Published: 23 August 2014
Straight-talking Baroness Trumpington:
‘Rafa Nadal picking his bum all the time really annoys me. My nickname for him is Piles!’
We ask a celebrity a set of devilishly probing questions – and only accept THE definitive answer. This week it’s Baroness (Jean) Trumpington
The prized possession you value above all others... My flat in Battersea, south London. I’ve been here since 1988. Every old bird needs a nest and this is mine.
The biggest regret you wish you could amend... Not having more children. I have a son, Adam, so I’m lucky. My husband [historian and writer Alan Barker, who died in 1988] and I tried for another child, but it wasn’t to be.
The temptation you wish you could resist... Cigars. Twice a month I like a Cuban Cohiba – a big fat cigar for a big fat girl! I smoked 50 cigarettes a day, but I quit in 2001. Cigars are a naughty treat.
The book that holds an everlasting resonance... Alan’s The Civil War In America. It brings to life the tragedy of the war. He dedicated it to me.
The priority activity if you were the Invisible Woman for a day... I’d go to a men’s Turkish baths then become visible, just for the fun of seeing the shock on their faces!
The piece of wisdom you would pass on to a child... If you are in any doubt, go by your instincts.
The way you would spend your fantasy 24 hours, with no travel restrictions... I’d have eggs and bacon with coffee for breakfast at The Farmers Club in Whitehall with Adam. I’d swim in Lake Como, Italy, before lunch at the House of Lords with Baroness Turner. She’s a great buddy, even though she’s a trade unionist! I’d have pan-fried skate with anchovies, salad and a carafe of white wine. After, I’d play tennis with Roger Federer at the River Club in New York, and I’d win. Later I’d wander around Turenne in France and have a glass of champagne. I’d have a spicy Bloody Mary at the Knickerbocker Club in New York, then dinner there with George Clooney. We’d have lobster and vintage Armand Rousseau Gevrey-Chambertin red wine. I’d end the day dancing at Annabel’s in London – with Mikhail Baryshnikov!
The pet hate that makes your hackles rise... Rafa Nadal picking at his underwear when he serves. I love tennis but I find that so unattractive. My nickname for him is "Piles"!
The unending quest that drives you on... To go to sleep at night with no regrets.
The crime you would commit knowing you could get away with it... I’d steal a Rolls-Royce with a chauffeur and a police escort! I worked for the Queen in the 80s [as a baroness-in-waiting] and had to greet heads of state at Heathrow. Driving back to London with a police escort was thrilling.
The film you can watch time and time again... Casablanca. It’s so romantic. Ingrid Bergman and Humphrey Bogart are wonderful together.
The person who has influenced you most... Rab Butler [a Tory minister in the 40s, 50s and 60s]. He was a generous and wise advisor and friend.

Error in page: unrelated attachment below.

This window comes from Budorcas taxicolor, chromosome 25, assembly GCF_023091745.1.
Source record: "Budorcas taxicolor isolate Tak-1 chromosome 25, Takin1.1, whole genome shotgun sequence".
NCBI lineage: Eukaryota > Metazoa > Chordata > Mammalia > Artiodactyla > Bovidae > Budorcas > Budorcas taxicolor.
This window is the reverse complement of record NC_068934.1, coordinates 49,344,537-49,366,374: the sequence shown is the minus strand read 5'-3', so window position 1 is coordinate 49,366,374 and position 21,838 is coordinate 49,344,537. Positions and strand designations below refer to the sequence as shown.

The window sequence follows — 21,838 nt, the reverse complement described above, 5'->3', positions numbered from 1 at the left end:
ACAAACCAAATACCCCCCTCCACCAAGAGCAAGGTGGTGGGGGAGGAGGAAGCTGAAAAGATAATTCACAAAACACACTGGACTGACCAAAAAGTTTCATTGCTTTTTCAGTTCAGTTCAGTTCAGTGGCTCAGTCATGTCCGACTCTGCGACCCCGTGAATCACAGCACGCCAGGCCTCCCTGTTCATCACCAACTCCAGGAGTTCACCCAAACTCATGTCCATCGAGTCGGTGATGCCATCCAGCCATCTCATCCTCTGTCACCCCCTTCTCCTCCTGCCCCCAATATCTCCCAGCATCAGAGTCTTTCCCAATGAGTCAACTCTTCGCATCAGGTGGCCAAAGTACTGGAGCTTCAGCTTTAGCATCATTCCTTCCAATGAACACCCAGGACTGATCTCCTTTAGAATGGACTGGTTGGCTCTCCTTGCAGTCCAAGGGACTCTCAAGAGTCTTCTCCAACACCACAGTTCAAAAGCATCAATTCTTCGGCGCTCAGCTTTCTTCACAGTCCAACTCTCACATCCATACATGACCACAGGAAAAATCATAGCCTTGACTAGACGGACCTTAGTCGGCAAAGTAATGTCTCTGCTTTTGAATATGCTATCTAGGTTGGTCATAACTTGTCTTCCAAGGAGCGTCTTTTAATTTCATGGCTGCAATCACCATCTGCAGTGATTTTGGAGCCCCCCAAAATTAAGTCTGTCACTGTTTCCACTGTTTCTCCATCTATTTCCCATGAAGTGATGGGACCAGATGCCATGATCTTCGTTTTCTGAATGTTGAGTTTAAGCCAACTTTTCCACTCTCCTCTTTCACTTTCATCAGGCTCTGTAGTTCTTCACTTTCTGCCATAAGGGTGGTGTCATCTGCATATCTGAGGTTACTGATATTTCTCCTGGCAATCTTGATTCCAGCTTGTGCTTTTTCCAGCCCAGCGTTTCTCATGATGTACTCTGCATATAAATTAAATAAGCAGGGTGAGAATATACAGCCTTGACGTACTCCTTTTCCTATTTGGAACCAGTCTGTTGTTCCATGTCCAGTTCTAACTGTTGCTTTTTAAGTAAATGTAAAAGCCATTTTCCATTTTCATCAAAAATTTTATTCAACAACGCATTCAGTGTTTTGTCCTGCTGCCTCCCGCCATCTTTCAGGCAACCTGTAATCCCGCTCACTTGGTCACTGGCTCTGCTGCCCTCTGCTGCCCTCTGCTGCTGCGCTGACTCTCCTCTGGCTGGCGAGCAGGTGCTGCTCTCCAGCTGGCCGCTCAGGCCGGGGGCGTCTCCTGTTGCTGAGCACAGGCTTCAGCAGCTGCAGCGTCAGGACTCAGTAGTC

The figure from history for whom you’d most like to buy a pie and a pint... Charles II. He turned England back into a lovely place to live after Cromwell. He was jolly attractive, so we’d probably have a good flirt!
The philosophy that underpins your life... Be prepared to take chances.
The unlikely interest that engages your curiosity... Needlepoint. I used to make cushions for rich friends with images of their fine houses, but I’m 91 now and my eyesight is bad, so it’s not possible.
The treasured item you lost and wish you could have again... My mother’s and grandmother’s recipes dating back to the 19th century. They were destroyed in a fire. It’s very sad.
The poem that touches your soul... Rupert Brooke’s The Soldier. I lost three boyfriends at Dunkirk and another one and a cousin at El Alamein. I knew the pain of losing people I loved and that poem brings back the raw emotion.
The misapprehension about yourself you wish you could erase... That I don’t get nervous when I’m doing public speaking. I’m all of a quiver beforehand.
The event that altered the course of your life and character... Getting married in 1954 at the Royal Hospital, Chelsea. It was lovely to be able to share things in life, to love and be loved. Alan and I were very happily married and I miss him dreadfully.
The song that means most to you... J’ai Ta Main [known in English as Holding Hands] by Charles Trenet. I went to Paris after the war to study art and that song reminds me of a wonderful romance I had there.
The happiest moment you will cherish forever... VE Day. I worked at Bletchley Park during the war and we had an early idea that it was to end, so I went to London. I danced all night and remember kissing lots of men.
The saddest time that shook your world... Selling our family home, Luckboat House in Sandwich, Kent, in 1988. I have happy memories of our lives there and I still miss it.
The unfulfilled ambition that continues to haunt you... To be a portraitist. I studied art but I was a very bad artist.
The order of service at your funeral... The service will be at St Margaret’s, Westminster, with everyone singing All Things Bright And Beautiful and the Battle Hymn Of The Republic. I want my ashes scattered under a cherry tree in Kew Gardens that I planted in memory of Alan and where his ashes are.
The way you want to be remembered... For giving pleasure to other people.
The Plug... My two grandchildren have started businesses. Virginia’s furniture design business is 9191 (www.9191.co.uk) and Christopher’s personal training company is Over-Training (over-training.com).
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